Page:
There's a species of fly fisherman among us that is common, yet poorly understood. Their habitat consists of parties, barbecues, and anywhere the beer pours freely. When they are on there own they are hardcore, ardent fly fisherman, often published writers on the sport they love. However if their is a party on the go and it revolves around fishing they have an inclination to pick up a gear rod. Bar fishing for salmon, back trolling, all the way to ice fishing, these ardent fly fisherman quickly trade their meticulously tied flies for a bag of cured roe. You may hear them say, "I'm not a gear fisherman," or "only on extremely rare occasions." These are "social gear heads" -- and there are more of them than you might think.
The hard core fly fishing community often characterized their sport as an all-or-nothing activity, but by our estimates, anywhere from one-fifth to one-third of adults who fly fish occasionally pick up a gear rod. Most people know a social gear head when they see one. They gear fish occasionally, almost always in groups, and more often than not while drinking alcohol. "If I'm out drinking, or hanging out with people who are chucking roe, then I usually get the urge to do the same," says Jon Stewart, 35, from Toronto. "But I might not pick up a gear rod for many months after. I therefore tell people I don’t gear fish."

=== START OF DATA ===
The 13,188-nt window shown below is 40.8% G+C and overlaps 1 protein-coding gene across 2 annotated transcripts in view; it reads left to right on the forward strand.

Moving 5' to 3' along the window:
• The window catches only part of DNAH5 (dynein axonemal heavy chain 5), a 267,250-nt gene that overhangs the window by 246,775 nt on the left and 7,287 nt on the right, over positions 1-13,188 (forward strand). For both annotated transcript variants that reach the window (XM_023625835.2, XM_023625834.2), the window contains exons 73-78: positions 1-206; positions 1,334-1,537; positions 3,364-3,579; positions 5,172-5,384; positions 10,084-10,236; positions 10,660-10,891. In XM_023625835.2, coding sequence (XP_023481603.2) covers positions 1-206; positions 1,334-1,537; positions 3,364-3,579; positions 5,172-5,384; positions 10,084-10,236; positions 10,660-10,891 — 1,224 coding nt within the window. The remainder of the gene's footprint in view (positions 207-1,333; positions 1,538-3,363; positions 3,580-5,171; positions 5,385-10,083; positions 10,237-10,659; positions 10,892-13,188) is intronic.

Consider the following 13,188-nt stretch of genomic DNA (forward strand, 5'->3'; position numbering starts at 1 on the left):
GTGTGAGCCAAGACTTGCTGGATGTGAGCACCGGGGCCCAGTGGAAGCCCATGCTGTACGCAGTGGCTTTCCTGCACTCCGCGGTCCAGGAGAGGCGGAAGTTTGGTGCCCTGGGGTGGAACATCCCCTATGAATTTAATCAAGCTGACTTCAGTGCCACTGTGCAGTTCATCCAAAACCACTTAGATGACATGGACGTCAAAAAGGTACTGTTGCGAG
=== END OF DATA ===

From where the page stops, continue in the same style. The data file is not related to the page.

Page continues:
Trolling spoons is a small indulgence that I sometimes do," says Kat, "sort of like eating too much ice cream."
Social Gear fishing is a trend
While the overall number of bait fisherman in the United States is dropping, the proportion of occasional gear fisherman appears to be on the rise. Government surveys show that the number of crossover fisherman rose 40 percent between 2002 and 2008. News reports and studies have also provided anecdotal evidence that social gear fishing is increasing, especially among young people.
The reasons for this apparent trend hasn't been fully explained. Some suggest that the growing awareness of the stigma surrounding catch and release fishing with roe have people trying to hide the fact they still do it. (which may explain why the social gear heads interviewed for this article didn't want their full names used), and bait bans in rivers and lakes are increasing dramatically.
Mike, for instance, wouldn't be caught dead carrying roe around his fishing buddies. He is a hardcore fly fisherman, but will pick up his gear rod when he knows he won’t be spotted.
Another popular theory is that social gear heads simply don’t exist. The thinking goes, that they are low-level addicts either in denial or on the brink of addiction. It's a bit like the old saying about there being two types of motorcyclists: those who have had accidents and those who are going to. Mike says, “Once you go to the dark side and see how many fish you can actually catch with roe its hard to go back to swinging a fly. The denial theory may be a bit simplistic, however sheds some light on why these fly fisherman are keeping their tendencies to use bait in the closet.
The next time you are having had a few beers with friends, and think to yourself maybe I should drift some roe through that seam, consider this article. Are you a social gear head?